exactly. It wasn’t calculated, and it could have been any song, could have been ‘Fatty’ that he picked up the prop that was thrown on stage.

Artists like that work spontaneously with the environment in the moment, it’s what makes it more exciting than other acts that just stand in their spot. Yes, some artists can be still, and still be spellbinding, it’s very rare, though.
 
V

Vegan Cro Spirit .444

Guest
The NME made up what? That right wingers like to wave the flag?

The same thing has been happening in the US for the past few years. People that actually call for overthrow of the US government will at the same time call themselves Patriots and drive around with giant US flags on their trucks.
Context matters.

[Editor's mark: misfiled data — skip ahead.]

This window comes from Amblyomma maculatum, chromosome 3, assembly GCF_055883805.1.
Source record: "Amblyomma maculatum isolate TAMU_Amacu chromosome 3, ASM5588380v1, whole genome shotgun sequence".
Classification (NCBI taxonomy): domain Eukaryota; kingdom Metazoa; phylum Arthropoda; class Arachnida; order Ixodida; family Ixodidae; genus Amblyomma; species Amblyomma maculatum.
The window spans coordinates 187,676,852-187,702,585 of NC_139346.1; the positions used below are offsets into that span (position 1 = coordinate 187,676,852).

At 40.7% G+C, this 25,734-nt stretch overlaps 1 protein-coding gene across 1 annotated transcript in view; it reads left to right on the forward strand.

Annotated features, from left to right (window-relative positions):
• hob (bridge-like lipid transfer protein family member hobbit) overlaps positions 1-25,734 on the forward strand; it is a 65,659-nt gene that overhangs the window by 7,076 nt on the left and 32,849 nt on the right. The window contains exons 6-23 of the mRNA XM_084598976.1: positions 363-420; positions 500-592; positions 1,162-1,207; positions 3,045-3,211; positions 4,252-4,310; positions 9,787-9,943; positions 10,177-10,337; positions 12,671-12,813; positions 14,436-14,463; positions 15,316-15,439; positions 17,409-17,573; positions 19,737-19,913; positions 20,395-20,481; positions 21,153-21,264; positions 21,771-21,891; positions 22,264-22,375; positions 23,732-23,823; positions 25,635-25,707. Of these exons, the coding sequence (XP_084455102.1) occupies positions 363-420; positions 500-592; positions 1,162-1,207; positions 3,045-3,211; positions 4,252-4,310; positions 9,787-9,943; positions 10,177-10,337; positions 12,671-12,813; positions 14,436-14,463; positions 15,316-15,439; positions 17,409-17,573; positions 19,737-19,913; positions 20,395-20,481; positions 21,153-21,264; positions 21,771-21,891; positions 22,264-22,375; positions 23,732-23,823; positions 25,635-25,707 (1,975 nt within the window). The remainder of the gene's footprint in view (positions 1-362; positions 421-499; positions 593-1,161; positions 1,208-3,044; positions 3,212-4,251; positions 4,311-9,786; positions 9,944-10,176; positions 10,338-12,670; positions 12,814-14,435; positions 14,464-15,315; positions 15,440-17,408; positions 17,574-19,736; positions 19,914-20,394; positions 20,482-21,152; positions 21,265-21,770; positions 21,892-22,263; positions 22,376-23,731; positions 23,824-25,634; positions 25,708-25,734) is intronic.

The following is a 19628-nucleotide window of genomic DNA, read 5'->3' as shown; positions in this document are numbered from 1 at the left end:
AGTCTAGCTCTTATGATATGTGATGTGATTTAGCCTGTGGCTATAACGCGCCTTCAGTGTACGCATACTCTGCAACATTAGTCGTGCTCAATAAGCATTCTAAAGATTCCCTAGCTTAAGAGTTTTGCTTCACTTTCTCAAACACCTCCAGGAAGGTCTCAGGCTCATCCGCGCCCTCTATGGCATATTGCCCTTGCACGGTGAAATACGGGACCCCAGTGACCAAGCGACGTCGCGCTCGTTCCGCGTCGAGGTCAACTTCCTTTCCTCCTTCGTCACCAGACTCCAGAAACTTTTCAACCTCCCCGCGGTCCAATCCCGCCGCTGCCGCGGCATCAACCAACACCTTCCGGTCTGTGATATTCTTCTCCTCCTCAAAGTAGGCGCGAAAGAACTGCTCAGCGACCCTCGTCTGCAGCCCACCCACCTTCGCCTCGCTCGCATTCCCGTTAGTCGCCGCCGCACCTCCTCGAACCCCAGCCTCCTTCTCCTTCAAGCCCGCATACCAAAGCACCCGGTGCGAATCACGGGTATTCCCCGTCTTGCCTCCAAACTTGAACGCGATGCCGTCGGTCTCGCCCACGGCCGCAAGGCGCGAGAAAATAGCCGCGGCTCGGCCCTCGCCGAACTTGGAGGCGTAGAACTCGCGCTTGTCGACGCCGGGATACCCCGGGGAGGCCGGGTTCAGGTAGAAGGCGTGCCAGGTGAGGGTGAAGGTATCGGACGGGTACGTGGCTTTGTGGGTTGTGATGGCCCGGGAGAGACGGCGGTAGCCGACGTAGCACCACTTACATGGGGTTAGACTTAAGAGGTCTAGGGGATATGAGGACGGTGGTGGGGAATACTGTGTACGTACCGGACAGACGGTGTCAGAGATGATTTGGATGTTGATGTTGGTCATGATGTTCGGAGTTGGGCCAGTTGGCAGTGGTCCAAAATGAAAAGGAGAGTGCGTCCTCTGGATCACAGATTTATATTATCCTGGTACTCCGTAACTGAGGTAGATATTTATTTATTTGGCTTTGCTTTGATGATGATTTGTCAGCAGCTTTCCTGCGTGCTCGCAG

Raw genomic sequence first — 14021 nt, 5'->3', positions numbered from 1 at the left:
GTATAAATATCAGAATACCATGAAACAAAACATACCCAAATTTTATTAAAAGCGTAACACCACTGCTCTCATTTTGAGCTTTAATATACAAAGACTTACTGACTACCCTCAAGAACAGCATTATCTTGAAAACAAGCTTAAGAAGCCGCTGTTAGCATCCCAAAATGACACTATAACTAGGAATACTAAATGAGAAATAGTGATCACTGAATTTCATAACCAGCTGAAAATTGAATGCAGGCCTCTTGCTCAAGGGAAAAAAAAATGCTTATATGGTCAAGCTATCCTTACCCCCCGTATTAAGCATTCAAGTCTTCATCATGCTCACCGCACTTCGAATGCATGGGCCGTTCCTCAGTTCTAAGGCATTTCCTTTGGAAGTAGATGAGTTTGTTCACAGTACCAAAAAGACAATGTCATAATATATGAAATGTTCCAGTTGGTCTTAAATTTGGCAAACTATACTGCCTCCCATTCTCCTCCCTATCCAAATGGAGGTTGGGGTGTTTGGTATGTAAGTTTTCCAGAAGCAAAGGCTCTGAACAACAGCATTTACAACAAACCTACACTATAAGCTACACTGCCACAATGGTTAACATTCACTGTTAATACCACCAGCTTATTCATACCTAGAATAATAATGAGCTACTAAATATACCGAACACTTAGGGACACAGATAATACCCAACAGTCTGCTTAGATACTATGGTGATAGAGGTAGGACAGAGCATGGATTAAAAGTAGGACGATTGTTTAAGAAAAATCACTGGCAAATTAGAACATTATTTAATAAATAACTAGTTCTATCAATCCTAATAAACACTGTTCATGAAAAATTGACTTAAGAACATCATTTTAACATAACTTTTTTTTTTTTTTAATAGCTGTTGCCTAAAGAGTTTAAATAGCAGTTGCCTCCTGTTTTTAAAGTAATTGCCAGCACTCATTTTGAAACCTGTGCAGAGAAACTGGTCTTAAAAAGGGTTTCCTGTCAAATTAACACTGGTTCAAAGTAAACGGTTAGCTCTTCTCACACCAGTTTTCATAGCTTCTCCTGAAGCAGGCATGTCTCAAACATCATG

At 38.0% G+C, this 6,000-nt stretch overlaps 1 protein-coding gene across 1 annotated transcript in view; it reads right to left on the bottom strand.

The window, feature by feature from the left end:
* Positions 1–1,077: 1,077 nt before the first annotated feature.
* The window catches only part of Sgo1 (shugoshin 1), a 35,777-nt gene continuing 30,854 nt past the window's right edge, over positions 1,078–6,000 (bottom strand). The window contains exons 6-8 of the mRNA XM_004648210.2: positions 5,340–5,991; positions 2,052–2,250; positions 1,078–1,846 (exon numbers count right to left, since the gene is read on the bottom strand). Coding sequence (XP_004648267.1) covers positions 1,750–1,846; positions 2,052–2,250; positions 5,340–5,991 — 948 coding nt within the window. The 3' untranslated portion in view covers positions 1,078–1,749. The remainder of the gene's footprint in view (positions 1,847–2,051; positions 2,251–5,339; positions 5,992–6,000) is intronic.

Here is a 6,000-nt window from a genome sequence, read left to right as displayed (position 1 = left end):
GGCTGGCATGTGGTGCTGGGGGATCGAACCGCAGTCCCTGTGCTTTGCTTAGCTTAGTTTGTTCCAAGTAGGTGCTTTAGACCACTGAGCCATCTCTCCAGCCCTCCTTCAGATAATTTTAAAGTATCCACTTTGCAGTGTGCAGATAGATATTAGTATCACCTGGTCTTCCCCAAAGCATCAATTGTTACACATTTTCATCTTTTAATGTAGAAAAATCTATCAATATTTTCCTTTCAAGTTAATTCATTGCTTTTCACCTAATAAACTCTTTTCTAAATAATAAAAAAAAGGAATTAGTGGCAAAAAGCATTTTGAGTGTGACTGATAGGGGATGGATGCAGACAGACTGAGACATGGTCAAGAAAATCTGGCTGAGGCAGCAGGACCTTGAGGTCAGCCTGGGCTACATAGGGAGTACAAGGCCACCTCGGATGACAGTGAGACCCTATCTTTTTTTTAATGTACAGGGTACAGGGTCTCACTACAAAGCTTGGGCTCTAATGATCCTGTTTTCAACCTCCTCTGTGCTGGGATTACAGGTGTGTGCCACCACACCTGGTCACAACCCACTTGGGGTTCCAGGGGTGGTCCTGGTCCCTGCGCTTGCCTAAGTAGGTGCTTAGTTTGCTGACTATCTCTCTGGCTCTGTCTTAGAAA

And I already said that it may have been an excuse to smear him more than a genuine belief that he was trying to promote far right politics. But he gave them what they needed.
:confused:

WTF? then Moz wanted to overthrow the govt???:crazy:
by waving the flag:greatbritain:
makes 0 sense.

in the USA commies dont wave the flag but want to overthrow the govt so that must mean that everybody in the USA wants to overthrow
the govt⁉️ WTF⁉️

none of this makes sense, as usual, its probably bollocks just like vex observed🧘‍♀️

:hammer:
 
J

Js138

Guest
exactly. It wasn’t calculated, and it could have been any song, could have been ‘Fatty’ that he picked up the prop that was thrown on stage.

Artists like that work spontaneously with the environment in the moment, it’s what makes it more exciting than other acts that just stand in their spot. Yes, some artists can be still, and still be spellbinding, it’s very rare, though.
Anyone who sees it otherwise has an axe to grind with Moz, nothing more.
 

The.Truth.

Every.Single.Time.
:confused:

WTF? then Moz wanted to overthrow the govt???:crazy:
by waving the flag:greatbritain:
makes 0 sense.

in the USA commies dont wave the flag but want to overthrow the govt so that must mean that everybody in the USA wants to overthrow